SA vs Sàrl: comparison

SA vs Sàrl: comparison
In Switzerland, the most popular legal forms are the AG and the GmbH. Find out more about their particular features to help you make the right choice.

Table of contents

SA or Sàrl?

SA and Sàrl: Making the right choice for your objectives

Choosing between a corporation and a limited liability company will depend first and foremost on your business objectives. Indeed, if your company is a family-run SME or a local business, a Sàrl will be more than sufficient in terms of structure.
On the other hand, if the company's aim is to expand, whether nationally or internationally, and you wish to attract investors, the SA will be more suitable, as it allows you to have anonymous shareholders.

SA and Sàrl: Key differences

Visit Anonymous company and the Limited Liability Company both have significant differences, both in terms of structure and management.

Capital contribution

Although the SA and the Sàrl are both capital companies, one of the major differences between the SA and the Sàrl is the required capital contribution. For an AG, the minimum capital requirement is CHF 100,000 (paid up to a minimum of 50%), while for a GmbH it is CHF 20,000.

This can make the LLC more accessible to entrepreneurs on a limited budget or those just starting out.

Shareholder anonymity

In a public limited company, shareholders remain anonymous, which is a major advantage for those who prefer to keep their investment private. The transfer of shares, whether registered or bearer, is relatively straightforward.

For a limited liability company, shares are registered. The names of the partners are therefore entered in the Trade Register, making this information accessible to the public. Although it is no longer necessary to go before a notary, the transfer of shares in a limited liability company requires the approval of the shareholders' meeting.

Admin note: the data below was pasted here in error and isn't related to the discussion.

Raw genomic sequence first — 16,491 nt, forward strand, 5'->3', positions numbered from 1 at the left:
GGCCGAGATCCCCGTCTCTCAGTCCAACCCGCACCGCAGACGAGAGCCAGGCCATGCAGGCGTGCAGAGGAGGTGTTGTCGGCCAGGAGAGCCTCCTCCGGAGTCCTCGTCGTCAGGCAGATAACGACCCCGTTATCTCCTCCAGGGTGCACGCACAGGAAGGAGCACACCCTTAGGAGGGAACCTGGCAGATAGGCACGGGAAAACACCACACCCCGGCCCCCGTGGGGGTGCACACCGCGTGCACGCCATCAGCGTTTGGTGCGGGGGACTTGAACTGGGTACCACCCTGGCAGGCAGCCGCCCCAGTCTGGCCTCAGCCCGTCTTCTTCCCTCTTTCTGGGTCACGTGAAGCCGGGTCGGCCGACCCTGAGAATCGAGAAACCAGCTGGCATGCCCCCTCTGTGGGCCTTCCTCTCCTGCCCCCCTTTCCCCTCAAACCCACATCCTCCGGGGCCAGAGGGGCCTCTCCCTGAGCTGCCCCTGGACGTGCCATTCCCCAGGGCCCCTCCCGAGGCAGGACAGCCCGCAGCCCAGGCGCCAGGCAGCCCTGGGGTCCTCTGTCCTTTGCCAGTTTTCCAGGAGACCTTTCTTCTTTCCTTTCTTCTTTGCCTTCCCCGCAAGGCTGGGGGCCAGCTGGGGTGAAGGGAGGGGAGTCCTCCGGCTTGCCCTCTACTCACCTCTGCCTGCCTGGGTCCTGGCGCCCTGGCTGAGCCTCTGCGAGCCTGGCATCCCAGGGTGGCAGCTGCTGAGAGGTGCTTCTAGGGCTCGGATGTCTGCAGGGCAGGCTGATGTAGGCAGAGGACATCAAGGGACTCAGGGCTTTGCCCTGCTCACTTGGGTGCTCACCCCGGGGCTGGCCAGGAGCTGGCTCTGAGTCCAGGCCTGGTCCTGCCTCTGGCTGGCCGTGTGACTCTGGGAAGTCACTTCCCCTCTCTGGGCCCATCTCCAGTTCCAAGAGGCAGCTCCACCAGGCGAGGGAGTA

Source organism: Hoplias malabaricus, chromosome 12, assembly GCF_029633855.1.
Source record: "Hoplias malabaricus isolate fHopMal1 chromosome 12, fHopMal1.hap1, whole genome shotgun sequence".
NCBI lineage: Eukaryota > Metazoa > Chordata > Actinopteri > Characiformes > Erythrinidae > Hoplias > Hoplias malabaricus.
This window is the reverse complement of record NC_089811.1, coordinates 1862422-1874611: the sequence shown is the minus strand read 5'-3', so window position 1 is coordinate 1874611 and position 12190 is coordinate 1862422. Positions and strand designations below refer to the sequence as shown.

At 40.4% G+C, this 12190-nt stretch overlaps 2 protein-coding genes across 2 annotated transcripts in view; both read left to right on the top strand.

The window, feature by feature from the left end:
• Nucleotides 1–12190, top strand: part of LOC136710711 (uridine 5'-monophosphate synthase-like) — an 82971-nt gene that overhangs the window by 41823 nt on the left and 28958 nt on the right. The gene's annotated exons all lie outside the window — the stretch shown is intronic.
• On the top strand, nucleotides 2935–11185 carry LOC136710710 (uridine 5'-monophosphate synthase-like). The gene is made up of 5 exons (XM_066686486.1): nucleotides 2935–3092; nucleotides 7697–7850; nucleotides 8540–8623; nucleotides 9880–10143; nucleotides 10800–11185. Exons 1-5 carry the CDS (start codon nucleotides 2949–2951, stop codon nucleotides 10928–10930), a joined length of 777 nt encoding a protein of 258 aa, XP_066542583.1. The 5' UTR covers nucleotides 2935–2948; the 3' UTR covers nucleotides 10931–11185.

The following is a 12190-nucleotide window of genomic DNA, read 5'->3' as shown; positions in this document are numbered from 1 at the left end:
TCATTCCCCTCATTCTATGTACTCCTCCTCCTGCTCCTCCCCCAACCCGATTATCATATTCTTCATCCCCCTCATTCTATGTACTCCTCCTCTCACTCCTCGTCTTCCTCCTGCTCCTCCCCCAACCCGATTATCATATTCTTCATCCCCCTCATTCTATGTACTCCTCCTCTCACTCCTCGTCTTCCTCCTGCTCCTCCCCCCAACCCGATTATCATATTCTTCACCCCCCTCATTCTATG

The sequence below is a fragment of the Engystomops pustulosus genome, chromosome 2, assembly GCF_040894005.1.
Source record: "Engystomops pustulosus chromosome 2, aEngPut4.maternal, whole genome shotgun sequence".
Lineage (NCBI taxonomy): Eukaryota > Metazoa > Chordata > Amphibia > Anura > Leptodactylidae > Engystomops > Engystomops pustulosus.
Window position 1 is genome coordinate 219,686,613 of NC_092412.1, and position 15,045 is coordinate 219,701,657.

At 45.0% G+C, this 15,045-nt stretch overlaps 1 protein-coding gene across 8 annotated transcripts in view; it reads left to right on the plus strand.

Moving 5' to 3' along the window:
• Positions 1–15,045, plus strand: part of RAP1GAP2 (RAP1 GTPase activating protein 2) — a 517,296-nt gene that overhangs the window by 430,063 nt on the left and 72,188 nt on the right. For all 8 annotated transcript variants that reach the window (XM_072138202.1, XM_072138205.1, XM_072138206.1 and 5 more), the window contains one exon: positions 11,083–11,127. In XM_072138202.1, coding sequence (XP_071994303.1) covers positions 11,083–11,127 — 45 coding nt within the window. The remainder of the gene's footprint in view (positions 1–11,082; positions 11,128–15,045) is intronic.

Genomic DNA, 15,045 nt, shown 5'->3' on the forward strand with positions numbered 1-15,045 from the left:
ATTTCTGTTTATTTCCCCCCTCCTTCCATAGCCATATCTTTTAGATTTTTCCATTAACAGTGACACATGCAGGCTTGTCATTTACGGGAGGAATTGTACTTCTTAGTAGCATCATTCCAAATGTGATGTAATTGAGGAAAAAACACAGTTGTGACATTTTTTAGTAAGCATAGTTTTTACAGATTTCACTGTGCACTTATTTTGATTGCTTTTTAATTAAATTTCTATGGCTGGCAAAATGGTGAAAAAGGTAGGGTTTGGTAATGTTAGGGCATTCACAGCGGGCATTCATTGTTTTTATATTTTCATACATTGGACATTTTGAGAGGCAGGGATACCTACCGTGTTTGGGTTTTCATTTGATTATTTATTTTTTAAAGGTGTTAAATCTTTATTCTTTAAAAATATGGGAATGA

Perception

A public limited company is perceived as more "prestigious" than a limited liability company. This is due to the fact that an AG is synonymous with large companies, as it is particularly suited to the latter. This should be seen in the context of the company's objectives.

SA and Sàrl: What they have in common

Obligation to keep accounts

Unlike an Individual Reason or SnC, which have theobligation to keep simple accounts onlyThe SA and the Sàrl are both obliged to keep accounts in accordance with the Swiss Code of Obligations from the start of their activity, and to keep accounts in accordance with the Swiss Code of Obligations for amounts in excess of CHF 500,000.

This entails additional costs, as the company will have to call in an accountant or a trustee.

Limited liability

In SA and Sàrl companies, shareholders' liability is limited to the amount of their capital contribution. This protects shareholders' personal assets against the company's debts.

Taxation

The SA and the Sàrl are both legal entities. They are therefore subject to corporate income tax, and are taxed on their profits. They must therefore file their own tax returns.

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SA and Sàrl versus other legal forms

Although the SA and Sàrl are the only forms of limited liability company in Switzerland, other types of company exist.

In general, it's advisable to set up a limited liability company at least when you have the necessary funds. This protects your personal assets, unlike an SnC or a Sàrl. Company name.

A sole proprietorship can work if you are self-employed in a low-risk activity.

On the other hand, a SnC is not recommended, whatever the purpose of the company.

Frequently Asked Questions

A limited liability company (Sàrl) is better suited to small businesses, as it requires less start-up capital and limits debts to company assets. An SA, on the other hand, is more suitable for larger companies, as it allows shares to be issued and thus attracts investors.

To set up a limited liability company in Switzerland, you need at least one partner

To set up a limited liability company (Sàrl) or a limited liability corporation (SA), you need to draw up articles of association that define the rules and operation of the company. These articles must be drawn up by a notary. The notary's fees depend on the initial capital, and can be around 1% of that capital.